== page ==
At its core, Kipo is about humans humbling themselves and integrating humanity into nature. Early in the series, Kipo Oak is separated by an earthquake from her father and the rest of the colony of humans who have taken refuge underground from the fall of society. Being on the surface of Earth for the first time in her life, she assumes that her colony must be tasked with rebuilding the world, a return to “normal” times. Quickly though, Kipo learns that the society of “mutes” (mutant animals who have taken on human characteristics like speech and bipedal stature) are living just fine without the rule of humans. In fact, they have thrived: like Fury Road, the mutes have used the wreckages of the previous world to build their own, and have already begun to accept humans into it (even going so far as to build a theme park called “Ratland,” where all species are welcome).
Through genetic modification, Kipo literally becomes even closer to nature, able to transform into a large purple jaguar. She becomes the bridge to welcome humans into the new era, an era where animals and humans live side by side. Instead of living in fear, the colony learns that despite not being in charge, this humility allows them to appreciate the beauty of living so much more.
“DO NOT, MY FRIENDS, BECOME ADDICTED TO WATER.”
If Kipo and the Age of the Wonderbeasts could be considered a time of humans finally achieving harmony with nature, Mad Max: Fury Road is a world staggering towards that path. However, the roadblocks to this new world include selfish and egomaniacal leaders, who keep everyone in line by hoarding access to beauty and prosperity. One of the classic, defining moments of the film comes from tyrant Immortan Joe, who keeps his followers docile by controlling their access to water. Every now and then, he offers his poor and dirty followers a little bit of water, yanking away access before they can truly satiate their thirst. In one particular instance, he yells out the memorable line “Do not, my friends, become addicted to water. It will take hold of you, and you will resent its absence!” Without access to the option to think about anything other than hunger or thirst, Immortan Joe prevents beautiful things from being allowed to blossom.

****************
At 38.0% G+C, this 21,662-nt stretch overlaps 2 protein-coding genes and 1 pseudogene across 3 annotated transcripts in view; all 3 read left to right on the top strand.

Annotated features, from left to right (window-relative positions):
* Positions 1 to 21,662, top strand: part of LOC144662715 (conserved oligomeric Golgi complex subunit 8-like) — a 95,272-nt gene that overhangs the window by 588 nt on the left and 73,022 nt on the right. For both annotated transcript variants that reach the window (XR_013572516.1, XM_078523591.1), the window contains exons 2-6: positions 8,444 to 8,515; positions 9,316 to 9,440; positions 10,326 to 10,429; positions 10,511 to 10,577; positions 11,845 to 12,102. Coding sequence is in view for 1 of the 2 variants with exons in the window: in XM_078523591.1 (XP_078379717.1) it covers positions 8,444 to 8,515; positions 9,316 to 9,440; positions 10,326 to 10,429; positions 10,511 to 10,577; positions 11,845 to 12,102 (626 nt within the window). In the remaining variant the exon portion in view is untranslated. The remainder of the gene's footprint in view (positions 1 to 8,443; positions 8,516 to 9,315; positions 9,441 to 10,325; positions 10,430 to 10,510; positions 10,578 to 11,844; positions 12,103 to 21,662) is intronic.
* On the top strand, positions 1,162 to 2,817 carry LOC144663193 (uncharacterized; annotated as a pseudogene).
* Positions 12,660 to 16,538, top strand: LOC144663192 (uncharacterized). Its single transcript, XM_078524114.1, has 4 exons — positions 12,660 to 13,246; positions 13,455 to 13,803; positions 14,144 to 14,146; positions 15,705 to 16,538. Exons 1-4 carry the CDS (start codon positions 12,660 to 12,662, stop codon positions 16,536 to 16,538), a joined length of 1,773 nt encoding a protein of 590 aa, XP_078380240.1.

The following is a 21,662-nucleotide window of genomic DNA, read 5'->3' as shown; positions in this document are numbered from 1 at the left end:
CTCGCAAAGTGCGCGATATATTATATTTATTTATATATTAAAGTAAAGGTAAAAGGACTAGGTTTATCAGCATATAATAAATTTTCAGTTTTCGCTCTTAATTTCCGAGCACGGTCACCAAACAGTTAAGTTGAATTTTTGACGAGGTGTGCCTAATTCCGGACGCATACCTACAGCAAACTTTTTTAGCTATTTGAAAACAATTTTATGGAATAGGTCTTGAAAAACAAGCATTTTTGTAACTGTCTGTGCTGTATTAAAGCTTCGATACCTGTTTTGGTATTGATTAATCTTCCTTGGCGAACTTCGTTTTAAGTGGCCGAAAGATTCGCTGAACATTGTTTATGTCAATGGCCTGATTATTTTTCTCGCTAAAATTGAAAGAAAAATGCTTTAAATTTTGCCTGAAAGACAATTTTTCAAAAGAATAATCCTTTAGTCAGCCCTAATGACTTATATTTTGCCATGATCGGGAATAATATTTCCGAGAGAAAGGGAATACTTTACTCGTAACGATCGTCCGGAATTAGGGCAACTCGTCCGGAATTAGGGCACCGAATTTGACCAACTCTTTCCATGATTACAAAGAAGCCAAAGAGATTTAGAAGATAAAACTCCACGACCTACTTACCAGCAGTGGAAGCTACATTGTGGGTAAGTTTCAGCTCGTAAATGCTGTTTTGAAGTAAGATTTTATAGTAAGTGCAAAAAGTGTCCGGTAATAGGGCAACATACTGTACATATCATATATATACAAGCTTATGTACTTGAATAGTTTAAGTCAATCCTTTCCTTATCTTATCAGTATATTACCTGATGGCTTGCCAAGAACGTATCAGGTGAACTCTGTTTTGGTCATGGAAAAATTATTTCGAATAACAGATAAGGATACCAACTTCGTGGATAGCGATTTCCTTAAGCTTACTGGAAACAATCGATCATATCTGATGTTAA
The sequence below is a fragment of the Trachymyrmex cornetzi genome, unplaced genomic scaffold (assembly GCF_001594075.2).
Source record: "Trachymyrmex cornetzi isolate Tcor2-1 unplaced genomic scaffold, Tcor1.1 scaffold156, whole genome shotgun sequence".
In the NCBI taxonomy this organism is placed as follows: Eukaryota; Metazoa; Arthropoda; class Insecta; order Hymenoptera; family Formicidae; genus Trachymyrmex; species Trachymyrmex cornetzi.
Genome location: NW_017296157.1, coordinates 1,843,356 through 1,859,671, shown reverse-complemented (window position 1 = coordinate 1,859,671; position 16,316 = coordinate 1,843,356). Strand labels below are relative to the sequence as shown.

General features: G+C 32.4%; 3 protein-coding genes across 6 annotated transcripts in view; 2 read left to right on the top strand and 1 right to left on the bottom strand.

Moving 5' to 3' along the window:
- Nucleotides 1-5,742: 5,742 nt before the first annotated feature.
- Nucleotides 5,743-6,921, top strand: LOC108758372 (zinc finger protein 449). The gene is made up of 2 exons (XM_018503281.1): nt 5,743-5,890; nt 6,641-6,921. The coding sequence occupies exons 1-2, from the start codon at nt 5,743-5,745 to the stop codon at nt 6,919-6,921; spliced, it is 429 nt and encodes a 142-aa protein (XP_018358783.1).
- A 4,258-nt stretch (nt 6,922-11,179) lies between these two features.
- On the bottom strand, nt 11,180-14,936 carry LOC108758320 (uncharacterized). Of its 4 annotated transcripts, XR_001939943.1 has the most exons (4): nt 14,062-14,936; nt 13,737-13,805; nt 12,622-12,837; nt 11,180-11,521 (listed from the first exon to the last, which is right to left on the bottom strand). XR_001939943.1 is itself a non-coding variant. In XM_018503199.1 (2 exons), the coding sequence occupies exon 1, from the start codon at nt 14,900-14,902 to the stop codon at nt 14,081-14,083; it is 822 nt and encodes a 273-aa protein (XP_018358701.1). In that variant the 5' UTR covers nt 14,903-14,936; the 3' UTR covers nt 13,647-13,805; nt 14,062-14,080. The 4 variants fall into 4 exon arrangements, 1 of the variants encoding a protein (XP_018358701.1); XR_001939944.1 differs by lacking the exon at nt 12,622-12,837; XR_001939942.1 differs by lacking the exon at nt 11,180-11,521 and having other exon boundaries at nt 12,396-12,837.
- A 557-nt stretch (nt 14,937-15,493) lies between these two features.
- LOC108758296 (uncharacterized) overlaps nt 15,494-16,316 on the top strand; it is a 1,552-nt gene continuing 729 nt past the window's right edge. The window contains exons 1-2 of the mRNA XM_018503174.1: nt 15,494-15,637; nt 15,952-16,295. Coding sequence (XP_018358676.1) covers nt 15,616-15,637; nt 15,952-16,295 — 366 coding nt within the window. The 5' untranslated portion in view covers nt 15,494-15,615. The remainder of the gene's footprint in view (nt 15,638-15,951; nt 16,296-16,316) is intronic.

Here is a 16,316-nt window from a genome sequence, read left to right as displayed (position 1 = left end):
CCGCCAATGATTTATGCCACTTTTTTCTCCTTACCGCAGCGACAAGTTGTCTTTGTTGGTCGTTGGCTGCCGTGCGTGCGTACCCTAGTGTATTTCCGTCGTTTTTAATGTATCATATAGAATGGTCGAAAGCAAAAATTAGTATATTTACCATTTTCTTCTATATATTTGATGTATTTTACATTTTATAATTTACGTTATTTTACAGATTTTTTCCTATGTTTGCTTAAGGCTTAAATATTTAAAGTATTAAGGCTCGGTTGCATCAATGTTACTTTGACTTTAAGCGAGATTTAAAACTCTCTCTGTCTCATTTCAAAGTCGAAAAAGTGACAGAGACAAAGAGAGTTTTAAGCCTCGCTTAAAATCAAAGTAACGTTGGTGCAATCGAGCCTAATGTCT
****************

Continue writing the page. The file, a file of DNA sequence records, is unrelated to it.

Working together, Furiosa and Max gather a family of fighters, and set out to topple Immortan Joe, and free his followers. The end of the film shows that liberation of Immortan Joe’s citadel isn’t just about removing the threat of tyranny from the lives of everyone: it also is about redistribution of resources, the removal of hierarchy, and the sharing of the life-giving water. With water, there is health, growth of agriculture, and a pursuit to the world of Kipo: a new age, where humans live in harmony with the environment around them.
On the surface, Mad Max: Fury Road and Kipo and the Age of the Wonderbeasts are incredibly different. Together though, they thread a complicated but hopeful thematic needle: together, they are unified in showing a way forward for societies to heal and move forward. By embracing color, both properties literally embrace the essence of life, the reasons to keep striving for a better world. These stories are about finding beauty in troubled times, embracing chosen families, and building strong communities. With all of the major issues in our world currently, these films and shows give us an opportunity to address the changes we want to see happen.
How do you incorporate beauty into your everyday life? Let us know in the comments below!